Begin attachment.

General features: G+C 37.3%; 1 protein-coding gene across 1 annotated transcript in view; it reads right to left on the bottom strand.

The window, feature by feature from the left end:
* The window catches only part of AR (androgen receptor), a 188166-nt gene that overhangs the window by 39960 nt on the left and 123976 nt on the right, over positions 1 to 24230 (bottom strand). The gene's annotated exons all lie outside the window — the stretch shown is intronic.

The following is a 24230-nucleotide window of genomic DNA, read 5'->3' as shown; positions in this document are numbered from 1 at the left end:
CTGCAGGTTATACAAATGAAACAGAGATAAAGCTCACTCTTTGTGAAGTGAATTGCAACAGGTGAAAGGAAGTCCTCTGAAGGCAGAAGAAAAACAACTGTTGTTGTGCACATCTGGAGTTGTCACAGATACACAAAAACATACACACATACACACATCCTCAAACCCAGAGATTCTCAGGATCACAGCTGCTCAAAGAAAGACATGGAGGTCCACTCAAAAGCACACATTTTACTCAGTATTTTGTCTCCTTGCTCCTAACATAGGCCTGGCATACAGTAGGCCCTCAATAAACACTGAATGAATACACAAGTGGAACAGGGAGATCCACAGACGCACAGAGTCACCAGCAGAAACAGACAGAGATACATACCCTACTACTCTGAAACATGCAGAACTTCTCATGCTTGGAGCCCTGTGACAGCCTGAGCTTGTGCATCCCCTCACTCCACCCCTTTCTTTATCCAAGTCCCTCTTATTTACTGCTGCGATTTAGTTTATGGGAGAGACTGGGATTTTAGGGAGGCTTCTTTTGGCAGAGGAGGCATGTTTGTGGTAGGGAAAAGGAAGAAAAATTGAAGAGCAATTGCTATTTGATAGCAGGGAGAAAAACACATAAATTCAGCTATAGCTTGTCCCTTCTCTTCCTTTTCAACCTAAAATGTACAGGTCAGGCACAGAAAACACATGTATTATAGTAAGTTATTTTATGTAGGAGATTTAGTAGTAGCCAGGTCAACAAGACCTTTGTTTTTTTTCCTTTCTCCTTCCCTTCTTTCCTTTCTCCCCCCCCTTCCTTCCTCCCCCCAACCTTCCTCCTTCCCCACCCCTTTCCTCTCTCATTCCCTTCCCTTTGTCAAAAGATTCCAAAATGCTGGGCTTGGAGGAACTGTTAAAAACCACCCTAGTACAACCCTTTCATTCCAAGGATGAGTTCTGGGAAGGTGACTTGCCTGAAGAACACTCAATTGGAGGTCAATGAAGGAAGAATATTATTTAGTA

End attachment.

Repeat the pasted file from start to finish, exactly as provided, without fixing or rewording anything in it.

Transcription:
General features: G+C 37.3%; 1 protein-coding gene across 1 annotated transcript in view; it reads right to left on the bottom strand.

The window, feature by feature from the left end:
* The window catches only part of AR (androgen receptor), a 188166-nt gene that overhangs the window by 39960 nt on the left and 123976 nt on the right, over positions 1 to 24230 (bottom strand). The gene's annotated exons all lie outside the window — the stretch shown is intronic.

The following is a 24230-nucleotide window of genomic DNA, read 5'->3' as shown; positions in this document are numbered from 1 at the left end:
CTGCAGGTTATACAAATGAAACAGAGATAAAGCTCACTCTTTGTGAAGTGAATTGCAACAGGTGAAAGGAAGTCCTCTGAAGGCAGAAGAAAAACAACTGTTGTTGTGCACATCTGGAGTTGTCACAGATACACAAAAACATACACACATACACACATCCTCAAACCCAGAGATTCTCAGGATCACAGCTGCTCAAAGAAAGACATGGAGGTCCACTCAAAAGCACACATTTTACTCAGTATTTTGTCTCCTTGCTCCTAACATAGGCCTGGCATACAGTAGGCCCTCAATAAACACTGAATGAATACACAAGTGGAACAGGGAGATCCACAGACGCACAGAGTCACCAGCAGAAACAGACAGAGATACATACCCTACTACTCTGAAACATGCAGAACTTCTCATGCTTGGAGCCCTGTGACAGCCTGAGCTTGTGCATCCCCTCACTCCACCCCTTTCTTTATCCAAGTCCCTCTTATTTACTGCTGCGATTTAGTTTATGGGAGAGACTGGGATTTTAGGGAGGCTTCTTTTGGCAGAGGAGGCATGTTTGTGGTAGGGAAAAGGAAGAAAAATTGAAGAGCAATTGCTATTTGATAGCAGGGAGAAAAACACATAAATTCAGCTATAGCTTGTCCCTTCTCTTCCTTTTCAACCTAAAATGTACAGGTCAGGCACAGAAAACACATGTATTATAGTAAGTTATTTTATGTAGGAGATTTAGTAGTAGCCAGGTCAACAAGACCTTTGTTTTTTTTCCTTTCTCCTTCCCTTCTTTCCTTTCTCCCCCCCCTTCCTTCCTCCCCCCAACCTTCCTCCTTCCCCACCCCTTTCCTCTCTCATTCCCTTCCCTTTGTCAAAAGATTCCAAAATGCTGGGCTTGGAGGAACTGTTAAAAACCACCCTAGTACAACCCTTTCATTCCAAGGATGAGTTCTGGGAAGGTGACTTGCCTGAAGAACACTCAATTGGAGGTCAATGAAGGAAGAATATTATTTAGTA